Meanwhile, as I finally get into writing a bit, my kid calls. She's now going to McGill University and as I'd written elsewhere, she's now an anti-religious zealot. And, it must be the phase of the moon, she wants to keep me on the phone while she expounds upon her theories, which in this age of information overkill have been reduced to a bumper sticker of the "I believe in Science, not Religion"variety. It reminded me of my father, my good ol' Canadian father, who went to the best universities, graduated from Wharton Business School, and was an agnostic. However to his credit, he never rammed his agnosticism down my throat, like our contemporary anti-religious zealots. My father was also rather conformist, unimaginative and dull. It comes with the terrain. He grew up in the prairies. Not the prairies of Black Elk's visions, but the prairies of amber waves of monocultured, genetically engineered grain, now dotted with strip malls and missal silos. Of course, my dad was a proud veteran of WWII, from the "praise God and pass the ammunition" school. I was a product of the Vietnam era, and well, not wanting to follow in the old man's footsteps, I decided to become a gnostic. It seemed logical at the time. Besides, what had Western civilization-it's science, philosophy and technology brought us? Affluenza? Hiroshima? Ecological collapse, collective hysteria? Fear and loathing, to borrow a phrase from Hunter S. Thompson.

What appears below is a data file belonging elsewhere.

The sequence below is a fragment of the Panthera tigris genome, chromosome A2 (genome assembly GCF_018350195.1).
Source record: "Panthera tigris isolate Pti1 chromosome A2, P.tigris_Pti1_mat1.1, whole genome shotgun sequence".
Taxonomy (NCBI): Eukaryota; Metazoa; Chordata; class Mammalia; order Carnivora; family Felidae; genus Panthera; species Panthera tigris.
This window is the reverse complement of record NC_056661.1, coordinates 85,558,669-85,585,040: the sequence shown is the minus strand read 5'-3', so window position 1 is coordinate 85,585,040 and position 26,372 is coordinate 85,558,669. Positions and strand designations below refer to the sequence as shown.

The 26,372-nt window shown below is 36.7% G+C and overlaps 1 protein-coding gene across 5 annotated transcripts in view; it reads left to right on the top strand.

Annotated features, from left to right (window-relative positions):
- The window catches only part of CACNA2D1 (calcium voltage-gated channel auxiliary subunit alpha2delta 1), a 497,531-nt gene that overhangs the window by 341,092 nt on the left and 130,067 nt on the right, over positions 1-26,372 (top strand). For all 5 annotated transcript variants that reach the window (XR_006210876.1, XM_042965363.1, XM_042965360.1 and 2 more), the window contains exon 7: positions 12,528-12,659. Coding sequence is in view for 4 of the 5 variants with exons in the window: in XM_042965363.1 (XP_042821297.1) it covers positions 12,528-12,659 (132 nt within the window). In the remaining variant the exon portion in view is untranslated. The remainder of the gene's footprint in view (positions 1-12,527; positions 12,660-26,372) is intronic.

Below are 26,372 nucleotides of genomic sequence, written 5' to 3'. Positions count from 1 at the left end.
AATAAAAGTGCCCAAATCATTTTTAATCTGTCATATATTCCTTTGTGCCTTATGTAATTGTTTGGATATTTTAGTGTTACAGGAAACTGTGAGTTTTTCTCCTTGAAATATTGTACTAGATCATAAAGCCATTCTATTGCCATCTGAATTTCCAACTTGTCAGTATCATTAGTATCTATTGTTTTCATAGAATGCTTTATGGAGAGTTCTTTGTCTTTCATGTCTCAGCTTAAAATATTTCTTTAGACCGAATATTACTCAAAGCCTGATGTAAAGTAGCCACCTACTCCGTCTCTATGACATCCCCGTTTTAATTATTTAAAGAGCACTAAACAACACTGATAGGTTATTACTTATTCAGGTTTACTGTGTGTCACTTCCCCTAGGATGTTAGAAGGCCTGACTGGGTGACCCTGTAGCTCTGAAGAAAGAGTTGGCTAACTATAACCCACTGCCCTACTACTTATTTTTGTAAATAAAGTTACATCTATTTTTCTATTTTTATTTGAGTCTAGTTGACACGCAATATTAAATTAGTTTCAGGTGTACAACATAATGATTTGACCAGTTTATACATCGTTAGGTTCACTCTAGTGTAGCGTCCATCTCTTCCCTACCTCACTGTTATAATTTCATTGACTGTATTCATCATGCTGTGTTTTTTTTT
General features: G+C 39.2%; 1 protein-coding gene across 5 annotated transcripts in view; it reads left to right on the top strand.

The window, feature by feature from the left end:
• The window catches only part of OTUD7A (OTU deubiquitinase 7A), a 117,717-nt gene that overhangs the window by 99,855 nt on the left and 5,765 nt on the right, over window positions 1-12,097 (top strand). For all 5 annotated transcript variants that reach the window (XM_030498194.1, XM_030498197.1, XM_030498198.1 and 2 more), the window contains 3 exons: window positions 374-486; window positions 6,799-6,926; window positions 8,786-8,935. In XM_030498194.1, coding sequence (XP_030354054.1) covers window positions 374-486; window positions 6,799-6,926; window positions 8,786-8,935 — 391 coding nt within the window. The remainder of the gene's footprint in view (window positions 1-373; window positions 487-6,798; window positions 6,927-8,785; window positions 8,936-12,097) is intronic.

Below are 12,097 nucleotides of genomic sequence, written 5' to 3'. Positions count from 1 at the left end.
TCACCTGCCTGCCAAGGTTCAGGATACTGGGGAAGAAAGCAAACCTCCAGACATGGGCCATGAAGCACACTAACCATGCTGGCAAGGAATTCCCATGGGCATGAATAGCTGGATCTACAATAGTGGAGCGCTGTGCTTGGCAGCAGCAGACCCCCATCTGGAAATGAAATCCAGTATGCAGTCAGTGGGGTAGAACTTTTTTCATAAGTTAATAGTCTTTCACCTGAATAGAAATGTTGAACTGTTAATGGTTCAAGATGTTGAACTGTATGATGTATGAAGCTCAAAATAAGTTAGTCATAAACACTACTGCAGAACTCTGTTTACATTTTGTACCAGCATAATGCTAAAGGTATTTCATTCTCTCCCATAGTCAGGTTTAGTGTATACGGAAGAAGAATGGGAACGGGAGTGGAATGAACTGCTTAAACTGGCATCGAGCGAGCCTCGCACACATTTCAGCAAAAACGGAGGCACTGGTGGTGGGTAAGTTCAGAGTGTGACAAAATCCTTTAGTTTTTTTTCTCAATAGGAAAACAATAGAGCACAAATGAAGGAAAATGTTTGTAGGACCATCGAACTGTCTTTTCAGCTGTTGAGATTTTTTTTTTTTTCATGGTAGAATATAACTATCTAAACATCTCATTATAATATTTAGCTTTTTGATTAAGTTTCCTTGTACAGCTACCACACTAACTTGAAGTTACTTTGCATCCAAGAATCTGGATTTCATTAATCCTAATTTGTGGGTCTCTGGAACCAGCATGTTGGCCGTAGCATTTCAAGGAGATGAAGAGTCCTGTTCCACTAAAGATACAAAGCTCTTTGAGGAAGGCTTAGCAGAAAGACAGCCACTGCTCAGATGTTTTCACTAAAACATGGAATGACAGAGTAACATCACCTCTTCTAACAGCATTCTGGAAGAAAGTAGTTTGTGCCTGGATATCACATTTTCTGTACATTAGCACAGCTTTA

Anyhow, once my dad called me from the states. It must have been my birthday. Now, we'd never really talked much in the way of heart to heart conversations. He always seemed a bit awkward in that area. He'd ask me some neutral question, usually about politics. The last time, he'd called me just when the U.S. was about to shove the free trade agreement down the throats of Canada and Mexico. This Harvard educated white collar criminal named Salinas was in power in Mexico, and a corporate flim flam artist name Mulroney who worked for American mining interests was in power in Canada.
"So, son, what do you think of free trade? As you know, I'm an old free trader, anti-protectionist, etc..."
"Well, dad I've only got two things against it."
"What's that?"
"It's not free and it's not trade."